Protesters stand against SOCCCD vaccine mandate approval, claiming that it will violate their freedom of choice. Lizeth Tello | Lariat
A new mandate will affect future on-campus students and faculty, beginning Jan. 8
An email sent to students on Wednesday, Nov. 17, stated that starting Jan. 8, 2022, all on-campus Saddleback and Irvine Valley College students, faculty and staff will be required to be vaccinated against COVID-19. If you plan to request a medical or sincerely held religious belief exemption, you must submit an exemption request form and submit any required supporting documentation by Jan. 3.
If an exemption is approved, testing will then be required twice a week. According to the policy for on-campus students, “All students who fail to undergo testing a minimum of twice a week and provide proof of negative results are not entitled to accommodations and the district is within its right to deny students support services, enforce disciplinary action, and defer or deny enrollment.”
Policies addressing the staff are still in discussion, although a rough draft of the board policy did suggest termination as a possible consequence. It stated:
“Employees and volunteers shall upload proof of full vaccination against COVID-19 into Workday. Vaccination records shall be subject to verification through the proper authority, including the California immunization registry. It is the employee’s responsibility to ensure that the State of California has the correct information related to the verification of their vaccination record and/or assist the District with the verification of the record. Unverified records shall be fully investigated by Human Resources.
Employees seeking exemption due to a verified disability/medical condition or sincerely held religious belief shall contact Human Resources.
Employees receiving approved exemptions will undergo free twice weekly testing for COVID-19 infection and provide proof of negative COVID-19 test results beginning January 8, 2022. Employees must submit their test results to the person/department designated by the District. Testing protocols will be at the direction of the District or as outlined in the memorandums of understanding between the District and the respective collective bargaining units. Failure to comply may subject an employee to disciplinary action up to and including termination.”
Around a dozen Saddleback employees and their supporters, who were unhappy with these changes, peacefully protested the new vaccine mandate on Monday, Oct. 25. Protesters stood outside of Saddleback College, on the corners of Campus Dr. and Marguerite Pkwy., despite heavy showers.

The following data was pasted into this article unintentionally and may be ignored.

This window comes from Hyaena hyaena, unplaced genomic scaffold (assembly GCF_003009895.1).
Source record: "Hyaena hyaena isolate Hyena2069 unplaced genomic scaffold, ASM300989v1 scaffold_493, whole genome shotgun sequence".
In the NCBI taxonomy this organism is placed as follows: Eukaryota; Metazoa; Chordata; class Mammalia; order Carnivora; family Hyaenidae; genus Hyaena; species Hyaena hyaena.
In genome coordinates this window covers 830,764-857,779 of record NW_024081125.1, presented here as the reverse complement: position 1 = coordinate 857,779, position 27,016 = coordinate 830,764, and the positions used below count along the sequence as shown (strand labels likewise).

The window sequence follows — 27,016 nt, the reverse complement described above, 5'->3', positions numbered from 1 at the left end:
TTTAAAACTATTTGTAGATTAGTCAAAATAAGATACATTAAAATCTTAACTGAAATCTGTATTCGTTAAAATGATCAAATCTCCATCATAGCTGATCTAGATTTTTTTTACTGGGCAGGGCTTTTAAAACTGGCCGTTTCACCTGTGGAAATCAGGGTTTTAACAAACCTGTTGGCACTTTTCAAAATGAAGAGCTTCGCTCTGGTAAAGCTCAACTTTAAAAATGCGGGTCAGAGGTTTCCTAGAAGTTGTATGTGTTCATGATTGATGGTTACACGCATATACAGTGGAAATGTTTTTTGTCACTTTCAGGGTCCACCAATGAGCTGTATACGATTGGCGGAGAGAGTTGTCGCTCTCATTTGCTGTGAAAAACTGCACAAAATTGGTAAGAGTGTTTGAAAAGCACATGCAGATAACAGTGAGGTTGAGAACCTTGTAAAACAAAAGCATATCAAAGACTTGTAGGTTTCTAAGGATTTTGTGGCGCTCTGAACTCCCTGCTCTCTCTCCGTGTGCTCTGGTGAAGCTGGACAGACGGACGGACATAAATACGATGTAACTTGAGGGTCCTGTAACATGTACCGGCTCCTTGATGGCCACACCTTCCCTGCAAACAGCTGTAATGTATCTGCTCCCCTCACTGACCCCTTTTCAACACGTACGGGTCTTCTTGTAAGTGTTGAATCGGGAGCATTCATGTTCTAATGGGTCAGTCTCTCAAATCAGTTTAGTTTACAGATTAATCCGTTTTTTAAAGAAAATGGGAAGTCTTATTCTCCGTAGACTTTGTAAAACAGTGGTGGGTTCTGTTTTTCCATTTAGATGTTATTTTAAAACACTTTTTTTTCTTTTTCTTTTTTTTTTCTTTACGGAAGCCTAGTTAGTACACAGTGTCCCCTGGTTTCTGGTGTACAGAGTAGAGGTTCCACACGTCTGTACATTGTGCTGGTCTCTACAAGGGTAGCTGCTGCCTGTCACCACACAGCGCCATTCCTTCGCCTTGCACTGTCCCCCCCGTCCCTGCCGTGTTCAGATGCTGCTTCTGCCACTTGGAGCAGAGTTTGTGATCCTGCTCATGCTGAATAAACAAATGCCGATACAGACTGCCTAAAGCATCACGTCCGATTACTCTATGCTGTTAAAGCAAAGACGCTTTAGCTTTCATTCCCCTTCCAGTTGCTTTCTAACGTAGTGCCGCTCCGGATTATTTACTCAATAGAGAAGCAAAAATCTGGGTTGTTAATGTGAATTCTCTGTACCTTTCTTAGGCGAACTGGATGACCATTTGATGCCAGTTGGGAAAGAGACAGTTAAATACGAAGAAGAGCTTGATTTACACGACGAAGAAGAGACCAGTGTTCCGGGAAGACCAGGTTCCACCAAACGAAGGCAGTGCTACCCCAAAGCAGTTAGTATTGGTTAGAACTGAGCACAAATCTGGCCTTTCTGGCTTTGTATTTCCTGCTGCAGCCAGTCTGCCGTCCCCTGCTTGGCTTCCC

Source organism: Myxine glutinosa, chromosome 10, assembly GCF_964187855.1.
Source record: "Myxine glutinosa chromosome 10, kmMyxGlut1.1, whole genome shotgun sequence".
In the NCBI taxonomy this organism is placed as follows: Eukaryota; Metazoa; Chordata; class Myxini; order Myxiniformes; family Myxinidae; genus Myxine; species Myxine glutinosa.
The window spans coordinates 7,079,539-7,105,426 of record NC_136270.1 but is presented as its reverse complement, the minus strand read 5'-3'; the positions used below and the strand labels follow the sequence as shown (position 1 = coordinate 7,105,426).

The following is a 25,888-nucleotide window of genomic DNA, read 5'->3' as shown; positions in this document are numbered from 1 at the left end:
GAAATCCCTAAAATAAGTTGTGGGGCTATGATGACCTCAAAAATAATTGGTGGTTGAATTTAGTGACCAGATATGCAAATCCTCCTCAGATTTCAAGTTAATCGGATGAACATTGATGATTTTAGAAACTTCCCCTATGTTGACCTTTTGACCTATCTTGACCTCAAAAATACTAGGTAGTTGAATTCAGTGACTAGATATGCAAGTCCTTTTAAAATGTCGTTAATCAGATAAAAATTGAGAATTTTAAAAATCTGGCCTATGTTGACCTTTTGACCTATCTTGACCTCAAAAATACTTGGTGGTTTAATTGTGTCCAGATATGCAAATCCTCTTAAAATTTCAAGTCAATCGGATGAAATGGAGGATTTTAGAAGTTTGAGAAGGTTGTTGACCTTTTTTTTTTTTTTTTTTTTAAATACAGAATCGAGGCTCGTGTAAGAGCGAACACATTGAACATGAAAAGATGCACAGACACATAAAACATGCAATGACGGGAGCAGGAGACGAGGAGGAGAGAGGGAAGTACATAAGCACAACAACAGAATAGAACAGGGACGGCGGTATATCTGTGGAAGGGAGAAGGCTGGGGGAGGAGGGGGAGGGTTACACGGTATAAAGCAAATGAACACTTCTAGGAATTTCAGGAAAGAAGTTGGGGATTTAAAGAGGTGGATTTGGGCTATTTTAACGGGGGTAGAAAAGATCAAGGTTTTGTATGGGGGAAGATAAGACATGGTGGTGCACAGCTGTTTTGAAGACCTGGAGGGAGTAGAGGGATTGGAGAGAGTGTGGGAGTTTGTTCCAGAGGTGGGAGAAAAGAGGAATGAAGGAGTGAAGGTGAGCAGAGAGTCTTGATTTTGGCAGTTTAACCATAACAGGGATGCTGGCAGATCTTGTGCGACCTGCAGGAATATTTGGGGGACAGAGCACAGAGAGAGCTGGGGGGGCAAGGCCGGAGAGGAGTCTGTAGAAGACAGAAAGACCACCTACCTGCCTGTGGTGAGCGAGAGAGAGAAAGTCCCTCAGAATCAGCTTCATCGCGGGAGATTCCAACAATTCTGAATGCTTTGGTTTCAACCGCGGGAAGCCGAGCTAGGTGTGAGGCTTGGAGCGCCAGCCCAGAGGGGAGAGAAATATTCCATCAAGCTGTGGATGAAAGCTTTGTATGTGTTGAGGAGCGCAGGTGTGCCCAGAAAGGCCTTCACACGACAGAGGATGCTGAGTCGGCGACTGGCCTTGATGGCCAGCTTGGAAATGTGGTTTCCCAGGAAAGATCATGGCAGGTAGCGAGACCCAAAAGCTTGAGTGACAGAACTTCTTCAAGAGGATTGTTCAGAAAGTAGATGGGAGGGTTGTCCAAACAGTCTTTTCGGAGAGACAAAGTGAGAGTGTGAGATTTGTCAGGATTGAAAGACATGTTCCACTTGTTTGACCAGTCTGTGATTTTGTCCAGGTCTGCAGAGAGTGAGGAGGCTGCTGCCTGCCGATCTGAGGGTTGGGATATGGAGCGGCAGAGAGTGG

The protesters had chosen to gather that specific day due to a board of trustees meeting that had taken place later in the evening at 6:30 p.m., which affirmed that the school would go through with the mandate.
Toward the beginning, only one person was present but more people began arriving as more time passed by. Jess Perez, senior administrative assistant for athletics and one of the first protesters on the scene, said that it was originally expected that more people would come, but many were probably discouraged by the strong winds and heavy rain.
Still, this did not stop some people from contributing their voice.
“I’m a classified permanent employee and when the vaccine mandate came out, everybody got on the bandwagon to make it mandatory but there’s no law,” Perez said. “I think our state recently passed a law but the state is violating the constitutional Fourteenth Amendment because the states are not supposed to make any laws that supersedes the Constitution.”
Ann Bromby, another protester that was present at the scene, strictly stated that she was not an anti-vaxxer but did not agree with the new changes. Though she is not an employee, she is the mother of a Saddleback alumni, who is not vaccinated and would probably not qualify for enrollment because of the new requirement.
“It really is a thing about choice and I don’t think that the government should be telling us what to do,” Bromby said. “We are smart people, we need to be able to think for ourselves and choose for ourselves.”
Darren England, a senior matriculation specialist from the Saddleback counseling division, also stood against the new policies, holding a picket sign that read “No Mandate!”
“We support freedom,” England said. “We don’t like mandates saying we have to put experimental drugs into our body. Experimental drugs are not for everybody.”
Some people have shown favor for the new mandate. For example, according to recent communications from Saddleback President Elliot Stern, vaccinations are being encouraged. Lariat staff has reached out to Stern for an official comment, but as of this publication, he has not replied to our request.
Associated Students of Irvine Valley College President DeAngelo Hunter has also shown his support during the South Orange County Community College District board meeting on Oct. 25. During the meeting, he commended the board members for passing the mandate and doing what they could to prevent more deaths caused by COVID-19, stating that “it was the most American thing they could have done for their community.”
California School Employees Association President Scott Greene was contacted but refused to give a statement and claimed total neutrality on the subject.
Back in September, President Biden passed a new mandate, which is now being adopted by many schools, that federal employees will be required to receive a vaccination, otherwise they will face punishment. The SOCCCD is one of many districts that have edited their administrative regulations to comply with Biden’s plan.
Even with the new changes, the future is still unclear. Only time will tell whether the COVID situation will improve throughout the district and things can go back to the way they were pre-pandemic.
Updated Dec. 17 at 11:24 p.m. to update exemption form information.